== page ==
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Snoring linked to stroke risk

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Heavy snoring is an independent risk factor for carotid atherosclerosis, a leading cause of stroke, according to Australian researchers.

In a study of 110 adults, the prevalence of carotid atherosclerosis was 20% with mild snoring, 32% with moderate snoring and 64% with heavy snoring.

The volunteer subjects, aged between 45 to 80, were categorized as snorers and non-snorers with only mild, non-hypoxic obstructive sleep apnoea. They also underwent bilateral carotid and femoral artery ultrasound and a cardiovascular risk assessment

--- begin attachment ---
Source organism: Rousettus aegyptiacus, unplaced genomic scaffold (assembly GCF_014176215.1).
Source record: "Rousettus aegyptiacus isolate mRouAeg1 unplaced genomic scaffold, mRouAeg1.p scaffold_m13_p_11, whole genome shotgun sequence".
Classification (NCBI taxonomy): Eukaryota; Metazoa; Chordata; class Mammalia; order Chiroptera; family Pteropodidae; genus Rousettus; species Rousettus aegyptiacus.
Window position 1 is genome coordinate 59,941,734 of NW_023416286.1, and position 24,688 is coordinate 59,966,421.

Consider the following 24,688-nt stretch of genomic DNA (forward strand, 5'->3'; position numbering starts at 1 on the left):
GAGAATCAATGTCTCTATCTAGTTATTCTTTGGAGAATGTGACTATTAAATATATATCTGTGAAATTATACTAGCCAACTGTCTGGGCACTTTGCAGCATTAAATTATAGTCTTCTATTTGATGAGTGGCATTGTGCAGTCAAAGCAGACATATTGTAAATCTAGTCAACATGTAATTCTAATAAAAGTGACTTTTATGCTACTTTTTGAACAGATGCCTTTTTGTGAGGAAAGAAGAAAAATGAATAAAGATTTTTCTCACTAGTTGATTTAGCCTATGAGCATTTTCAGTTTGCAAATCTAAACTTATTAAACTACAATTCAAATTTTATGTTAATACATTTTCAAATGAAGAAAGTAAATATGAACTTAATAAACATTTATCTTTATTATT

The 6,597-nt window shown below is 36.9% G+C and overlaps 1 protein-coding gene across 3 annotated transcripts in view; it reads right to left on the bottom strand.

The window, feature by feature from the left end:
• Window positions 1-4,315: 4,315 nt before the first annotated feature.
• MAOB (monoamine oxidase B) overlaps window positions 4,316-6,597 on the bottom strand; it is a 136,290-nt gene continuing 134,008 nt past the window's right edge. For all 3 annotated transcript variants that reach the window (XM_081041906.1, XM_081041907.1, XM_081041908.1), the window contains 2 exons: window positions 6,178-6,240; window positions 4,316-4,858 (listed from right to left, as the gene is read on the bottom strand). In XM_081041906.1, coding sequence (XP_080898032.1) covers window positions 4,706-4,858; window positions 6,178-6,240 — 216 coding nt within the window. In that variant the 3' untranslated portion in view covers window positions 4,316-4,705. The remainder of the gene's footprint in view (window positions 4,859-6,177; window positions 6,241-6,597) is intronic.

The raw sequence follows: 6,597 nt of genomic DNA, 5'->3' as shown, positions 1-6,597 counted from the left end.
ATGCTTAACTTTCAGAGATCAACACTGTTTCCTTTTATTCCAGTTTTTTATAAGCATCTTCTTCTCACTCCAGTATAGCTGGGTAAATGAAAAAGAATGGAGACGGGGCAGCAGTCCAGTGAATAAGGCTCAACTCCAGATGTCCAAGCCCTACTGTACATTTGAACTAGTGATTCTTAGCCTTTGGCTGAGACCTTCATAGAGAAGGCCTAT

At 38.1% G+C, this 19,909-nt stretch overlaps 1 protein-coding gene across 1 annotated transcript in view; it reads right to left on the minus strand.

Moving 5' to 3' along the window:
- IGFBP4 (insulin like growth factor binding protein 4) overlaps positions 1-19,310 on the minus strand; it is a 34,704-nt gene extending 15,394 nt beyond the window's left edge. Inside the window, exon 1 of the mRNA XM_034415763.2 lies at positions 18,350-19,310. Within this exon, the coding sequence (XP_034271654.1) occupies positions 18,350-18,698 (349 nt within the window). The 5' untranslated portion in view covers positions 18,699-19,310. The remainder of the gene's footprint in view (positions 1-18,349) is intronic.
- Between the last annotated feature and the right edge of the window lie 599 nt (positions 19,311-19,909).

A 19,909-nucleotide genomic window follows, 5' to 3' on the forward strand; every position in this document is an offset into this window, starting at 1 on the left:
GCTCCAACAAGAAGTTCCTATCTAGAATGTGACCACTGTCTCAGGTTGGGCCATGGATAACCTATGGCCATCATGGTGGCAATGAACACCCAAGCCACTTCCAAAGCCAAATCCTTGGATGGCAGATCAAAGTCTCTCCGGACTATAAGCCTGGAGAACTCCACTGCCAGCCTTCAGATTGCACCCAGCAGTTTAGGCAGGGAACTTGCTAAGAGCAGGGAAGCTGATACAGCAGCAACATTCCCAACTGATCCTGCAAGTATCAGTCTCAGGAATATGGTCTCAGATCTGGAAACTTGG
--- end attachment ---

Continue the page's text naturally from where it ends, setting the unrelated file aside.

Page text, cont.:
‘Heavy snorers should have a review of all their risk factors for vascular disease,’ said lead author Sharon Lee, associate professor and director of the Ludwig Engel Centre for Respiratory Research at Westmead Hospital in Australia. The research is published in the September issue of the journal Sleep.

The American Academy of Sleep Medicine reports that habitual snoring occurs in about 24% of adult women and 40% of adult men.

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Readers' comments (1)

  • my family all agree that I could win a gold at the olympics for snoring.I am female and 53.The article is interesting ,but the question is will GP`s take this seriously??

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